Gluten sources most studied are those that cause immunotoxicity. Immunotoxicity is the ability of a substance to impair immune response, leading to immunity suppression or causing unnecessary tissue damage (such as in the cases of hypersensitivity, autoimmunity or chronic inflammation). The gluten sources that can induce immune responses are outlined below; wheat, rye, barley and oat grains. However, in theory, prolamins are also in corn, rice and maize grains. 

How is Gluten Helpful in Food and Cooking? 

Prolamins contribute to the cohesiveness (stickiness) and extensibility (stretch) of the gluten, whereas glutelin’s play a role in the maintenance of the elasticity and strength of the gluten.  

In foods, gluten has a variety of functional culinary benefits. In bread, for instance, once water is added and the flour is worked, gluten proteins form an elastic network that stretches and traps gas, allowing the bread to rise and retain moisture. 

Because of these unique physical properties, gluten is also frequently added to processed foods to improve texture and promote moisture retention. It is interesting to read your common bread product ingredient lists to see if gluten has been added to it, in addition to the flour used etc.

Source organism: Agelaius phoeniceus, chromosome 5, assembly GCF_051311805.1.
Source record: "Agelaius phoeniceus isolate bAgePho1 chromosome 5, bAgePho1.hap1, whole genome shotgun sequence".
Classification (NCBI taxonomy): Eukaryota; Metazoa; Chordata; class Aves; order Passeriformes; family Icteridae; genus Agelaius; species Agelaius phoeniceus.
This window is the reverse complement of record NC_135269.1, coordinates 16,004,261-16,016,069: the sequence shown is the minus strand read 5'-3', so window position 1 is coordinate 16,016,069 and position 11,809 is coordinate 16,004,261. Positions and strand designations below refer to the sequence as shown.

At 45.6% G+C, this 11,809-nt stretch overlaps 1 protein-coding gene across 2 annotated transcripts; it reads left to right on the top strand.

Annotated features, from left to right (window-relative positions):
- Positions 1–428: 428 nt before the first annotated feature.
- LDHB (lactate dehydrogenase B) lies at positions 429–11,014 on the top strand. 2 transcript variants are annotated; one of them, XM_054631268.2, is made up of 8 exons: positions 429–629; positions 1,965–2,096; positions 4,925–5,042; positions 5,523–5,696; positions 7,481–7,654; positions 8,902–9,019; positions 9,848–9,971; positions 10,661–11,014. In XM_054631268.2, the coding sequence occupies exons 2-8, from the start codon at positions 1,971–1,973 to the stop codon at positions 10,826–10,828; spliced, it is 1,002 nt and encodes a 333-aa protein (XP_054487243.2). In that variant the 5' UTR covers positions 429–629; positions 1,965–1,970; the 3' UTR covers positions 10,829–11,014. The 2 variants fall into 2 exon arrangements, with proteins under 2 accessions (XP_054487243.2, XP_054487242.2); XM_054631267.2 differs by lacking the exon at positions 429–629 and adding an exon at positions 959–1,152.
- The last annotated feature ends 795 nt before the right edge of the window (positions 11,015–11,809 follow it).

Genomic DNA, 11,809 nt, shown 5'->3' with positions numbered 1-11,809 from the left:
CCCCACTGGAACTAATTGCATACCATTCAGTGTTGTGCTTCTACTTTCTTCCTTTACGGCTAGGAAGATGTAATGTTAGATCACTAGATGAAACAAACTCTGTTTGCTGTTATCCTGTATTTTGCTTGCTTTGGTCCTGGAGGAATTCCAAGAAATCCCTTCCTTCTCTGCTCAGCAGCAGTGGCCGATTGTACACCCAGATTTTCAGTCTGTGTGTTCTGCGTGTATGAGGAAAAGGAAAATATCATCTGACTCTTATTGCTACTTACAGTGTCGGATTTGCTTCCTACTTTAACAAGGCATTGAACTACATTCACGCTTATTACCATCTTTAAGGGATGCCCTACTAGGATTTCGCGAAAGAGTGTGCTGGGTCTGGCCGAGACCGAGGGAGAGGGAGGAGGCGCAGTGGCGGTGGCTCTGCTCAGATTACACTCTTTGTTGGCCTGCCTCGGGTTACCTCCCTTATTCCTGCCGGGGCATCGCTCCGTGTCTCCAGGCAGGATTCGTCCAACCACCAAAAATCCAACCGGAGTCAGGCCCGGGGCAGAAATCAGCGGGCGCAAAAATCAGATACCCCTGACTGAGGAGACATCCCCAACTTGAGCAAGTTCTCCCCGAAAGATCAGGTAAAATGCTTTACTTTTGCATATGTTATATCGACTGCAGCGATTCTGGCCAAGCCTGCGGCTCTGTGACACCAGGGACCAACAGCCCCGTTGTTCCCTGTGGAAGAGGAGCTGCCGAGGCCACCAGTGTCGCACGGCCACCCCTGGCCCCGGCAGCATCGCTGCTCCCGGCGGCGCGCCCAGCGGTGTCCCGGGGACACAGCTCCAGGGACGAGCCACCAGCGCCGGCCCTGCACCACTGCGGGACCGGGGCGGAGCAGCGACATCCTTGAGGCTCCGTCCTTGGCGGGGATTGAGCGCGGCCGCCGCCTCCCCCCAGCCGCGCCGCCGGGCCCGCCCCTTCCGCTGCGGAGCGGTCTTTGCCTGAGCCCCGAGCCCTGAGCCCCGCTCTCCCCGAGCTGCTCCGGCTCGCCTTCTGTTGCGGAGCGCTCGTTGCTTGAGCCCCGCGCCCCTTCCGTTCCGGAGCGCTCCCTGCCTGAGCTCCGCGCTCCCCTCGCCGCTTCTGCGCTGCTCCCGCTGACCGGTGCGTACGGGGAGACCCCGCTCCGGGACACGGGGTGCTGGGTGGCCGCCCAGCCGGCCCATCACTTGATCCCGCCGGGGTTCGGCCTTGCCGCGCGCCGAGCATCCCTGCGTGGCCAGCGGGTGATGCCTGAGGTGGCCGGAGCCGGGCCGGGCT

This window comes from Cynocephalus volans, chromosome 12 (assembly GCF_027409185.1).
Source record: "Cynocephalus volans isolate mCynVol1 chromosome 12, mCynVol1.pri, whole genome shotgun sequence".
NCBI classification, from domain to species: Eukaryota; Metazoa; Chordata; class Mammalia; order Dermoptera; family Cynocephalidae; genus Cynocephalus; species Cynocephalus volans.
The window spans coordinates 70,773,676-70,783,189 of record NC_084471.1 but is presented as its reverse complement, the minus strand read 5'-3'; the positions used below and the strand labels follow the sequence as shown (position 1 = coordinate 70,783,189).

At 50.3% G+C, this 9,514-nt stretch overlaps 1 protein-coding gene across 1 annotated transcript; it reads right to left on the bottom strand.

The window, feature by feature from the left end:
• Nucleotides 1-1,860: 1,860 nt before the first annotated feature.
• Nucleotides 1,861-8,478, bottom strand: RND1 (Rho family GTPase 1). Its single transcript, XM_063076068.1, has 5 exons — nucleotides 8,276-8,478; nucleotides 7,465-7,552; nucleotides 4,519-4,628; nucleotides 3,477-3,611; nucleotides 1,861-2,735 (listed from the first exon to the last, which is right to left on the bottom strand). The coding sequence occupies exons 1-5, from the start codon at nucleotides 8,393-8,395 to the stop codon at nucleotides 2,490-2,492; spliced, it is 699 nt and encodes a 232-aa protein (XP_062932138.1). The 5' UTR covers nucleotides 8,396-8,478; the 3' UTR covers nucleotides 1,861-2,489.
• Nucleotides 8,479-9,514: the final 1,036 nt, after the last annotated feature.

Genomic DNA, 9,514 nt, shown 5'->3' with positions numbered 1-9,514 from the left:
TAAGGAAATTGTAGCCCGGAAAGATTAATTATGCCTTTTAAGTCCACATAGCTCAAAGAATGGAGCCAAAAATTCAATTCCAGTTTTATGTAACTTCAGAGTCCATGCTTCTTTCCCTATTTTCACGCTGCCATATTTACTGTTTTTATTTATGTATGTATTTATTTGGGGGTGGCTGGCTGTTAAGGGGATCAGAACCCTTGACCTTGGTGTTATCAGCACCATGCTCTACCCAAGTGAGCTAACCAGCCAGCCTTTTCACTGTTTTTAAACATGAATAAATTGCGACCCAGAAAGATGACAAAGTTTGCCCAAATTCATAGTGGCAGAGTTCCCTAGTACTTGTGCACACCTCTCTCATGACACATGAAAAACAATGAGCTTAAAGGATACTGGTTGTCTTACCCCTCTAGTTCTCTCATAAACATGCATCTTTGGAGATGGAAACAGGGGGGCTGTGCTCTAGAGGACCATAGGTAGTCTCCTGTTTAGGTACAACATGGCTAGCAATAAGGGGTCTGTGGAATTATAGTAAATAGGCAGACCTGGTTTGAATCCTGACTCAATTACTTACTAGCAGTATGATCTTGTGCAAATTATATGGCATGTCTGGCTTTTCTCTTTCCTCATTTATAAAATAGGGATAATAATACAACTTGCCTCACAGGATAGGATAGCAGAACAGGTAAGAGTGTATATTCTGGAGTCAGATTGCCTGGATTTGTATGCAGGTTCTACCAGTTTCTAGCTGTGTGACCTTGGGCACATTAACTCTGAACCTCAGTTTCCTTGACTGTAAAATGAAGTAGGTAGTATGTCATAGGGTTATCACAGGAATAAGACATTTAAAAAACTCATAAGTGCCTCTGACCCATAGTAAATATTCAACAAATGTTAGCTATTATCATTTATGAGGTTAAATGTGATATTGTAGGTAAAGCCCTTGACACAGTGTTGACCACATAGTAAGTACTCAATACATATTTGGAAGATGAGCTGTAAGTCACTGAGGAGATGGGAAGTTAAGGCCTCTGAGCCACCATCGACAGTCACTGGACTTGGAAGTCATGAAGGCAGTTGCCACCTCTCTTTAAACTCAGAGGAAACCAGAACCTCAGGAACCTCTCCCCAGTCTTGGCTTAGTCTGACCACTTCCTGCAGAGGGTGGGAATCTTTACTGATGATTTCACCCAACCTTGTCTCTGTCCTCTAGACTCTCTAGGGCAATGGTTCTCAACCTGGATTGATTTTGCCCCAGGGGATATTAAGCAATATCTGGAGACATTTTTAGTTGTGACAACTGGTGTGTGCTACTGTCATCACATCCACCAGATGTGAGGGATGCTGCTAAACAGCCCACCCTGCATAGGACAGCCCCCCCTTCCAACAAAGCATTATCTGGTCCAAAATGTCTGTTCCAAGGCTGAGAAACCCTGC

Unfortunately for those with clinical health requirements to exclude gluten, its beneficial properties in food manufacturing means its added to so many food products, so in our world of modern packaged store-bought pre-made foods, it is difficult to avoid.  

Eating Gluten and Immune Conditions 

Wheat gluten is comprised of two plant protein subgroups: 

  • gliadin, which is high in amino acids proline and glutamine. This is the protein most researched for coeliac disease 
  • glutenin’s, which are fibrous and rich in the amino acid cysteine  

High proline residue rich proteins such as gliadin in wheat, are harder to fully break down into smaller parts, otherwise known as “hydrolyze” and indigested fragments of gliadin (peptides, polypeptides or peptide chains) cross our intestinal walls and trigger an immune response.